Mythological Dragons – a non-existent animal that is shared by the World.

A dragon is a legendary creature, typically with serpentine or reptilian traits, that features in the myths from many cultures. According to our popular history books, dragons are two distinct cultural traditions: the European dragon, derived from folklore and ultimately related to Greek and Middle Eastern mythologies, and the Chinese Dragon, with counterparts in Japan, Korea and other East Asian countries.  However, there are also Mythological Dragons in Central America and Africa, which are not as well known.

But how can these groups of people separated by tens of thousands of miles dream up a ‘non-existent’ creature with the same look and features?

Dragons appear in Wales, England, Greece, Slovakia, Indian, Persia, Asia Minor, Japan, China, Vietnam, and Australia and let us not forget (like the history books) Mexico, Central America, Ethiopia and Egypt. 

This places dragons on every continent in the World!

The association of the serpent with a monstrous opponent overcame by a heroic deity has its roots in the mythology of the Ancient Near East, including Canaanite (Hebrew, Ugaritic), Hittite and Mesopotamian. Humbaba, the fire-breathing dragon-fanged beast first described in the Epic of Gilgamesh, is sometimes described as a dragon with Gilgamesh playing the part of a dragon-slayer. The legless serpent (Chaoskampf) motif entered Greek mythology and ultimately Christian mythology, although the serpent motif may already be part of prehistoric Indo-European mythology as well, based on comparative evidence of Indic and Germanic material.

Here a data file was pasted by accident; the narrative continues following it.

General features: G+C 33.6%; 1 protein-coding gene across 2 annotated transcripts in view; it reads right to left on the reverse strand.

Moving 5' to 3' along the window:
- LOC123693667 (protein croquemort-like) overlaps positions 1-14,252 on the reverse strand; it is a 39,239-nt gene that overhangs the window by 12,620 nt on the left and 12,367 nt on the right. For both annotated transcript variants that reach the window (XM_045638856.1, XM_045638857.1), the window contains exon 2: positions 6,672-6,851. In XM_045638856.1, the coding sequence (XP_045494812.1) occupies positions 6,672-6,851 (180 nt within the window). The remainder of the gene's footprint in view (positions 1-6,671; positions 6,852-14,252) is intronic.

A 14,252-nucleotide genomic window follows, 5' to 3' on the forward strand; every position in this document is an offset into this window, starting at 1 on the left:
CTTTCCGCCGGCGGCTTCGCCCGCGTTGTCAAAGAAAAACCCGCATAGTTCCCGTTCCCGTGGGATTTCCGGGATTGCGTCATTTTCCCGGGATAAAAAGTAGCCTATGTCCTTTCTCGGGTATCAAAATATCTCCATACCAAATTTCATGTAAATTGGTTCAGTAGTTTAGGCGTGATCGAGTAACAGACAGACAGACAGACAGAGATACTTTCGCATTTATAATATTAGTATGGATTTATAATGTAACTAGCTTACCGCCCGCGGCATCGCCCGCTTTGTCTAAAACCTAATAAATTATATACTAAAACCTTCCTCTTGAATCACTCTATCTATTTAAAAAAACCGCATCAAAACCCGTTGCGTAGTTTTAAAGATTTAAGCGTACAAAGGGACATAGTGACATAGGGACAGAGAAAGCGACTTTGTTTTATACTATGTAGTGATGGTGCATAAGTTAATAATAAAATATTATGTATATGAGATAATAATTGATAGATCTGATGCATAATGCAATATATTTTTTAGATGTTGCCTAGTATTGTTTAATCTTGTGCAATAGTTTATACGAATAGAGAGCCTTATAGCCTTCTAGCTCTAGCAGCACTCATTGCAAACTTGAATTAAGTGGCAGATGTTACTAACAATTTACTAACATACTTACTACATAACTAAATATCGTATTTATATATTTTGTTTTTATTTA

Although dragons occur in many legends around the World, different cultures have varying stories about monsters that have been grouped under the dragon label. Some dragons are said to breathe fire or be poisonous, such as Beowulf’s Old English poem.  They are commonly portrayed as serpentine or reptilian, hatching from eggs and possessing typically scaly or feathered bodies. They are sometimes described as hoarding treasure. Some myths portray them with a row of dorsal spines. European dragons are more often winged, while Chinese and African dragons resemble large snakes, while Central American Dragons have feathers. Dragons can have a variable number of legs: none, two, four, or more regarding early European and African literature.

Welsh Dragon
Welsh Dragon – Mythological Dragons

Dragons are often held to have major spiritual significance in various religions and cultures around the World. In many Asian cultures, dragons were, and in some cultures still are, revered as representing the primal forces of nature, religion and the universe. They are commonly said to possess some form of magic or other supernatural power and are often associated with wells, rain, and rivers.

Narratives about dragons often involve them being killed by a hero, such as Chaoskampf in the mythology of the Ancient Near East, Archangel Michael and Saint George. The slaying of Vrtra by Indra in the Rigveda also belongs in this category. This theme survives into medieval legend and folklore, with dragon slayers such as Beowulf, Sigurd, Tristan, Margaret the Virgin, Heinrich von Winkelried, Dobrynya Nikitich, Skuba Dratewka/Krakus. In Biblical myth, the archetype is alluded to in the descendants of Adam crushing the head of the serpent, and in Christian mythology, this was interpreted as corresponding to Christ as the ‘New Adam’ crushing the Devil.